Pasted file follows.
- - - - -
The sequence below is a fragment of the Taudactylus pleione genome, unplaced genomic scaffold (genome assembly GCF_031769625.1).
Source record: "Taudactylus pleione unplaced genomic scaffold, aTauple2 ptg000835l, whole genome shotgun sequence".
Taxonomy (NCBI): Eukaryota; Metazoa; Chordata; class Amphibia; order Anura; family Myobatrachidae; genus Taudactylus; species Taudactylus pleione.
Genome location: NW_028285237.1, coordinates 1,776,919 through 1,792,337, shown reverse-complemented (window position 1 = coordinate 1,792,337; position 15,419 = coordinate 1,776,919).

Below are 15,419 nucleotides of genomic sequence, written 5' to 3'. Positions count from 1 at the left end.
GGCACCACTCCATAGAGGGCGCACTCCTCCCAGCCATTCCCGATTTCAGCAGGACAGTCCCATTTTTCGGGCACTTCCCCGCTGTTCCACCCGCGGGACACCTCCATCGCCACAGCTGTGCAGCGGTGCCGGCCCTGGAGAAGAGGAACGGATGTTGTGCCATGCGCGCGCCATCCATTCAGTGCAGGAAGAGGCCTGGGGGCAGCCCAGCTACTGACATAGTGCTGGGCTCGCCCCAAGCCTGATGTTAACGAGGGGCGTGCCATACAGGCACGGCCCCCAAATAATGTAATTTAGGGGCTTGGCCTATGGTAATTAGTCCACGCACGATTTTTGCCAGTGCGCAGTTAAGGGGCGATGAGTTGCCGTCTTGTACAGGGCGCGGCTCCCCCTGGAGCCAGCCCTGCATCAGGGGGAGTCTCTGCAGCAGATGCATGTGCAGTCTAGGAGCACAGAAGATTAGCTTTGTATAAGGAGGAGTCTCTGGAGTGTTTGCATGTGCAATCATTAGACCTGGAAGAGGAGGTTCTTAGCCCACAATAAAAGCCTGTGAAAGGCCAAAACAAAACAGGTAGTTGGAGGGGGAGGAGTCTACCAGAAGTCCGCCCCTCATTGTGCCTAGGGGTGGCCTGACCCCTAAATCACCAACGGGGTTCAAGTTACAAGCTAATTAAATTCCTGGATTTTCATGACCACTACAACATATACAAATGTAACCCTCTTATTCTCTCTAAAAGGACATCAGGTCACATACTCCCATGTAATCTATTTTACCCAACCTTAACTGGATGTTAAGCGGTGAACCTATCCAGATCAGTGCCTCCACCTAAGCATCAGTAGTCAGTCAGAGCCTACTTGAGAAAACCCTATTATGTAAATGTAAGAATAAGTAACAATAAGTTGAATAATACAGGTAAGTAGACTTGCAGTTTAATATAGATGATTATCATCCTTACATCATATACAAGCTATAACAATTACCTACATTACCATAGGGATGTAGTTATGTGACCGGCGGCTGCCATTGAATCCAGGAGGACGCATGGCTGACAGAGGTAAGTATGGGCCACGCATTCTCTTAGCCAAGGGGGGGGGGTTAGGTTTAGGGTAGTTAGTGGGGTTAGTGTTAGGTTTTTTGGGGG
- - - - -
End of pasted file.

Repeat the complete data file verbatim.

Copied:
The sequence below is a fragment of the Taudactylus pleione genome, unplaced genomic scaffold (genome assembly GCF_031769625.1).
Source record: "Taudactylus pleione unplaced genomic scaffold, aTauple2 ptg000835l, whole genome shotgun sequence".
Taxonomy (NCBI): Eukaryota; Metazoa; Chordata; class Amphibia; order Anura; family Myobatrachidae; genus Taudactylus; species Taudactylus pleione.
Genome location: NW_028285237.1, coordinates 1,776,919 through 1,792,337, shown reverse-complemented (window position 1 = coordinate 1,792,337; position 15,419 = coordinate 1,776,919).

Below are 15,419 nucleotides of genomic sequence, written 5' to 3'. Positions count from 1 at the left end.
GGCACCACTCCATAGAGGGCGCACTCCTCCCAGCCATTCCCGATTTCAGCAGGACAGTCCCATTTTTCGGGCACTTCCCCGCTGTTCCACCCGCGGGACACCTCCATCGCCACAGCTGTGCAGCGGTGCCGGCCCTGGAGAAGAGGAACGGATGTTGTGCCATGCGCGCGCCATCCATTCAGTGCAGGAAGAGGCCTGGGGGCAGCCCAGCTACTGACATAGTGCTGGGCTCGCCCCAAGCCTGATGTTAACGAGGGGCGTGCCATACAGGCACGGCCCCCAAATAATGTAATTTAGGGGCTTGGCCTATGGTAATTAGTCCACGCACGATTTTTGCCAGTGCGCAGTTAAGGGGCGATGAGTTGCCGTCTTGTACAGGGCGCGGCTCCCCCTGGAGCCAGCCCTGCATCAGGGGGAGTCTCTGCAGCAGATGCATGTGCAGTCTAGGAGCACAGAAGATTAGCTTTGTATAAGGAGGAGTCTCTGGAGTGTTTGCATGTGCAATCATTAGACCTGGAAGAGGAGGTTCTTAGCCCACAATAAAAGCCTGTGAAAGGCCAAAACAAAACAGGTAGTTGGAGGGGGAGGAGTCTACCAGAAGTCCGCCCCTCATTGTGCCTAGGGGTGGCCTGACCCCTAAATCACCAACGGGGTTCAAGTTACAAGCTAATTAAATTCCTGGATTTTCATGACCACTACAACATATACAAATGTAACCCTCTTATTCTCTCTAAAAGGACATCAGGTCACATACTCCCATGTAATCTATTTTACCCAACCTTAACTGGATGTTAAGCGGTGAACCTATCCAGATCAGTGCCTCCACCTAAGCATCAGTAGTCAGTCAGAGCCTACTTGAGAAAACCCTATTATGTAAATGTAAGAATAAGTAACAATAAGTTGAATAATACAGGTAAGTAGACTTGCAGTTTAATATAGATGATTATCATCCTTACATCATATACAAGCTATAACAATTACCTACATTACCATAGGGATGTAGTTATGTGACCGGCGGCTGCCATTGAATCCAGGAGGACGCATGGCTGACAGAGGTAAGTATGGGCCACGCATTCTCTTAGCCAAGGGGGGGGGGTTAGGTTTAGGGTAGTTAGTGGGGTTAGTGTTAGGTTTTTTGGGGG